If a plaintiff cannot show direct evidence of disability discrimination, the plaintiff must first establish a prima facie case of discrimination by showing that (i) he is disabled; (ii) he is otherwise qualified for the position, with or without reasonable accommodation (iii) he has suffered an adverse employment action; (iv) the employer knew or had reason to know of the plaintiff's disability; and (v) the position remained open while the employer sought other applicants or the disabled individual was replaced. Ferrari v. Ford Motor Co., 826 F.3d 885, 891-892 (6th Cir. 2016). The fifth factor may be satisfied “by showing that similarly situated non-protected employees were treated more favorably.” Jones v. Potter, 488 F.3d 397, 404 (6th Cir. 2007).

         If the plaintiff establishes a prima face case of disability discrimination under the PWDCRA, the defendant must articulate a legitimate, nondiscriminatory reason for the termination. Till v. Spectrum Juvenile Justice Servs., 805 F.Supp.2d 354, 362 (E.D. Mich. 2011). If the defendant can articulate such a reason, the burden shifts back to the plaintiff to prove that the proffered reason is pretextual. Id. at 362-363. As with an FMLA claim, a plaintiff can establish pretext by showing: (i) that the proffered reasons had no basis in fact, (ii) that the proffered reasons did not actually motivate the employer's action, or (iii) that they were insufficient to motivate the employer's action. Ferrari, 825 F.3d at 895.

         The PWDCRA defines a disability as follows:

(i) A determinable physical or mental characteristic of an individual which may result from disease, injury, congenital conditions of birth, or functional disorder, if the characteristic: (A) . . . substantially limits 1 or more of the major life activities of that individual and is unrelated to the individual's ability to perform the duties of a particular job or position or substantially limits 1 or more of the major life activities of that individual and is unrelated to the individual's qualifications for employment or promotion.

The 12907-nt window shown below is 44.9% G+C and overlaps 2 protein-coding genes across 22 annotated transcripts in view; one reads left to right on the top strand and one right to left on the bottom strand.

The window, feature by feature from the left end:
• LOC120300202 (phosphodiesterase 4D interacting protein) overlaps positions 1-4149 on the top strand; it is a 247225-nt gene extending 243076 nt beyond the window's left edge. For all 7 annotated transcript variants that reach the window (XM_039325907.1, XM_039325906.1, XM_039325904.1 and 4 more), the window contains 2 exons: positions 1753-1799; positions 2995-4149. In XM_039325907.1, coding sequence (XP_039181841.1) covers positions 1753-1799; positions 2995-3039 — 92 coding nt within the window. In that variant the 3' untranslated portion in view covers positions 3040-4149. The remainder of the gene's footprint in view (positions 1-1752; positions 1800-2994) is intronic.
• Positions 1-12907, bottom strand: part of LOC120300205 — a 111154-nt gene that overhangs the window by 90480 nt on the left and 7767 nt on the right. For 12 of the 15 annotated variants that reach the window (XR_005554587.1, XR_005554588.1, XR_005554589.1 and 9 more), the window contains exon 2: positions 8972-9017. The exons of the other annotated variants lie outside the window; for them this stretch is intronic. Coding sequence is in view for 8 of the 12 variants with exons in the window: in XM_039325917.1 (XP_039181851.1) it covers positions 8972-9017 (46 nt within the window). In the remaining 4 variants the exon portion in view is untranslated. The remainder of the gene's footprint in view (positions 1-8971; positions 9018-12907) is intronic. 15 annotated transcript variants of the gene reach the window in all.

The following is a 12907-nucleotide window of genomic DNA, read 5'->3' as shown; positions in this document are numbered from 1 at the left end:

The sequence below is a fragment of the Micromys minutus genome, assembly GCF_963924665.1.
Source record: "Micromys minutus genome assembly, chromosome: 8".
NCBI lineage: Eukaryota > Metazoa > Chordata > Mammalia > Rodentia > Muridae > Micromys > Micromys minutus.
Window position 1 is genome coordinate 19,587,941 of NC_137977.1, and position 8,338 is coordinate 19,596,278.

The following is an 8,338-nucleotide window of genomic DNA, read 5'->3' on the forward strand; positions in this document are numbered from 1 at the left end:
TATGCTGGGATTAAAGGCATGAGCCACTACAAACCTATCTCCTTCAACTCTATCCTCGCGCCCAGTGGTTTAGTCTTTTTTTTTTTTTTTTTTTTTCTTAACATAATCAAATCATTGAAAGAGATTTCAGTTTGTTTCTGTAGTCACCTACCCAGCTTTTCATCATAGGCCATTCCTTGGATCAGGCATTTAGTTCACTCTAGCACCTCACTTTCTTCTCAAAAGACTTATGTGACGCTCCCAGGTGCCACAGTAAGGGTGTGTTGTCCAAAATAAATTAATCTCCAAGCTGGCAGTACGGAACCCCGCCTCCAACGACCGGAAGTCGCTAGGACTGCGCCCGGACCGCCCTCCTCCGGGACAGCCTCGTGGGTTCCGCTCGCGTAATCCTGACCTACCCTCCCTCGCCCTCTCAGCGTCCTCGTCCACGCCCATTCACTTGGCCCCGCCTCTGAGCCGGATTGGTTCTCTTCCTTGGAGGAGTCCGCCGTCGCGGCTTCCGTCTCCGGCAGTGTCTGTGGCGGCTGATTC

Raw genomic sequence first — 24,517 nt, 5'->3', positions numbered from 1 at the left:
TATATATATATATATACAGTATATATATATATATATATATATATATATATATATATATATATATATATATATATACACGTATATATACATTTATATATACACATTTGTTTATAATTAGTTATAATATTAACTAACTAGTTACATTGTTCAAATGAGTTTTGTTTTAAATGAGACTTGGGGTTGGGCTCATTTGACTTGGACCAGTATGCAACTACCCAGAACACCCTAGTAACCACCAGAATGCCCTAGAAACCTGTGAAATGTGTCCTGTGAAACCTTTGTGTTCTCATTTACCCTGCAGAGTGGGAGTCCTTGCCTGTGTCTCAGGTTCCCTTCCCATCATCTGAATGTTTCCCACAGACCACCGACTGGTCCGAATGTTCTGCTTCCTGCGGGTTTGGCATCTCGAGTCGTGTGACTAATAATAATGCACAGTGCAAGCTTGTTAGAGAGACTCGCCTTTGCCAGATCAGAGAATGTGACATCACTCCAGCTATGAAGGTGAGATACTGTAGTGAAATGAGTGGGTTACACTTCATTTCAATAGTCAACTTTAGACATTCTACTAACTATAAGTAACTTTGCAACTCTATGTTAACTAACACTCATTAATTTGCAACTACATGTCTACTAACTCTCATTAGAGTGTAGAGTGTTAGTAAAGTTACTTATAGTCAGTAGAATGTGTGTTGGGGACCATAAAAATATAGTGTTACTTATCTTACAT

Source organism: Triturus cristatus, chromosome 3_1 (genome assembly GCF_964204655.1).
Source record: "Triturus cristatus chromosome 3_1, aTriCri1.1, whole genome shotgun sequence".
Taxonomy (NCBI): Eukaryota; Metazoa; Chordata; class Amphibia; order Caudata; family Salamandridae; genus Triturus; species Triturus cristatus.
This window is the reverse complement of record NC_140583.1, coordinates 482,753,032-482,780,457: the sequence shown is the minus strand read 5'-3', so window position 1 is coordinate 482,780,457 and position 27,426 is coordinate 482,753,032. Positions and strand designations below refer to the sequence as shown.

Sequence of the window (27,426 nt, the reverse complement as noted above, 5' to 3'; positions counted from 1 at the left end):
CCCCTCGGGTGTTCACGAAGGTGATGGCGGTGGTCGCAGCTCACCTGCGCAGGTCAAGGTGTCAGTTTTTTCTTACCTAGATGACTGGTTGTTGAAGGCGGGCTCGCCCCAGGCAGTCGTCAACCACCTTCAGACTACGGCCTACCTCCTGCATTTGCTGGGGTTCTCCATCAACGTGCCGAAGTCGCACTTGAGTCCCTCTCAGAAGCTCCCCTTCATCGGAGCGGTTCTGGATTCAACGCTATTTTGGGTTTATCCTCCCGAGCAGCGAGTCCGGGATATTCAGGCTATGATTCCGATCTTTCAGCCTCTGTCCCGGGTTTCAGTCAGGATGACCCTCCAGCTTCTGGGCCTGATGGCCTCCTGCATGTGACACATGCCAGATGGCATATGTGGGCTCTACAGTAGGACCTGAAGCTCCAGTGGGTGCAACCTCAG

Donahoo v. Master Data Ctr., 282 F.Supp.2d 540, 548 (E.D. Mich. 2003) (quoting Mich. Comp. Laws § 37.1103(d)(i)). An individual is also considered to be disabled under the statute if she is “regarded as having a determinable physical or mental characteristic described in subparagraph (i).” Mich. Comp. Laws § 37.1103(d)(iii). A “major life activity” is defined as a “function[ ] such as caring for oneself, performing manual tasks, walking, seeing, hearing, speaking, breathing, learning and working.” Chiles v. Machine Shop, Inc., 606 N.W.2d 398, 407 (Mich. Ct. App. 1999).

         “[I]t is not enough for an impairment to affect a major life activity, but rather the plaintiff must proffer evidence from which a reasonable inference can be drawn that such activity is substantially limited.” Id. at 408. “To determine whether an individual is substantially limited, a court considers (i) the nature and severity of the impairment, (ii) the duration or expected duration of the impairment, and (iii) the permanent or expected permanent or long-term effect. Thus, a disability normally does not include temporary medical conditions, even if those conditions require extended leaves from work.” Donahoo, 282 F.Supp.2d at 550. The PWDCRA states that discharge is a form of discrimination under the statute. Mich. Comp. Laws § 37.1202(b). “Michigan law recognizes constructive discharge as an adverse employment action.” Agnew v. BASF Corp., 286 F.3d 307, 309 (6th Cir. 2002).